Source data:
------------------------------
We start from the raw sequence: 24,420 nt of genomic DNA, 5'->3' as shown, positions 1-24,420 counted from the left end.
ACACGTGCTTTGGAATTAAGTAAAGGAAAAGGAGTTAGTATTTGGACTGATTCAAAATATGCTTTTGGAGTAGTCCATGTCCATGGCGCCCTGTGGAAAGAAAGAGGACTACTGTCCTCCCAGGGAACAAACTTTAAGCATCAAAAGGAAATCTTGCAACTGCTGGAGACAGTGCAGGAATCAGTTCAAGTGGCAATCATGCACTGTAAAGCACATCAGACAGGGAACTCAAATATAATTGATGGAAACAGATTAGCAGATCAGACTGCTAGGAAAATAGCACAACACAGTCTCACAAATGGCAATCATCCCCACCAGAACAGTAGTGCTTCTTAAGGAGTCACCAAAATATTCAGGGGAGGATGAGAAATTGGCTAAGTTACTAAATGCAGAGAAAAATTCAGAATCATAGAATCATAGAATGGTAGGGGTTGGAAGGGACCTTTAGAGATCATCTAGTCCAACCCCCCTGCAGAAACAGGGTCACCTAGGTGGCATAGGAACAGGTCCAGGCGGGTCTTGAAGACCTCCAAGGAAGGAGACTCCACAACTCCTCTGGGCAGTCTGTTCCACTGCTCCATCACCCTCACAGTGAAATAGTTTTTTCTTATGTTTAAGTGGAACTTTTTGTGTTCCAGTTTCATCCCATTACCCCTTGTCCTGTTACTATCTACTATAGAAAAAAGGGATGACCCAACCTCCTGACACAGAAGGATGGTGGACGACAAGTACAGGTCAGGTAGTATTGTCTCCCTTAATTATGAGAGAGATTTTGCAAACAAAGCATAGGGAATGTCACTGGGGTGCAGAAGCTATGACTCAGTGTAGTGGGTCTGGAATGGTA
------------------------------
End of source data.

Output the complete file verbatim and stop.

We start from the raw sequence: 24,420 nt of genomic DNA, 5'->3' as shown, positions 1-24,420 counted from the left end.
ACACGTGCTTTGGAATTAAGTAAAGGAAAAGGAGTTAGTATTTGGACTGATTCAAAATATGCTTTTGGAGTAGTCCATGTCCATGGCGCCCTGTGGAAAGAAAGAGGACTACTGTCCTCCCAGGGAACAAACTTTAAGCATCAAAAGGAAATCTTGCAACTGCTGGAGACAGTGCAGGAATCAGTTCAAGTGGCAATCATGCACTGTAAAGCACATCAGACAGGGAACTCAAATATAATTGATGGAAACAGATTAGCAGATCAGACTGCTAGGAAAATAGCACAACACAGTCTCACAAATGGCAATCATCCCCACCAGAACAGTAGTGCTTCTTAAGGAGTCACCAAAATATTCAGGGGAGGATGAGAAATTGGCTAAGTTACTAAATGCAGAGAAAAATTCAGAATCATAGAATCATAGAATGGTAGGGGTTGGAAGGGACCTTTAGAGATCATCTAGTCCAACCCCCCTGCAGAAACAGGGTCACCTAGGTGGCATAGGAACAGGTCCAGGCGGGTCTTGAAGACCTCCAAGGAAGGAGACTCCACAACTCCTCTGGGCAGTCTGTTCCACTGCTCCATCACCCTCACAGTGAAATAGTTTTTTCTTATGTTTAAGTGGAACTTTTTGTGTTCCAGTTTCATCCCATTACCCCTTGTCCTGTTACTATCTACTATAGAAAAAAGGGATGACCCAACCTCCTGACACAGAAGGATGGTGGACGACAAGTACAGGTCAGGTAGTATTGTCTCCCTTAATTATGAGAGAGATTTTGCAAACAAAGCATAGGGAATGTCACTGGGGTGCAGAAGCTATGACTCAGTGTAGTGGGTCTGGAATGGTA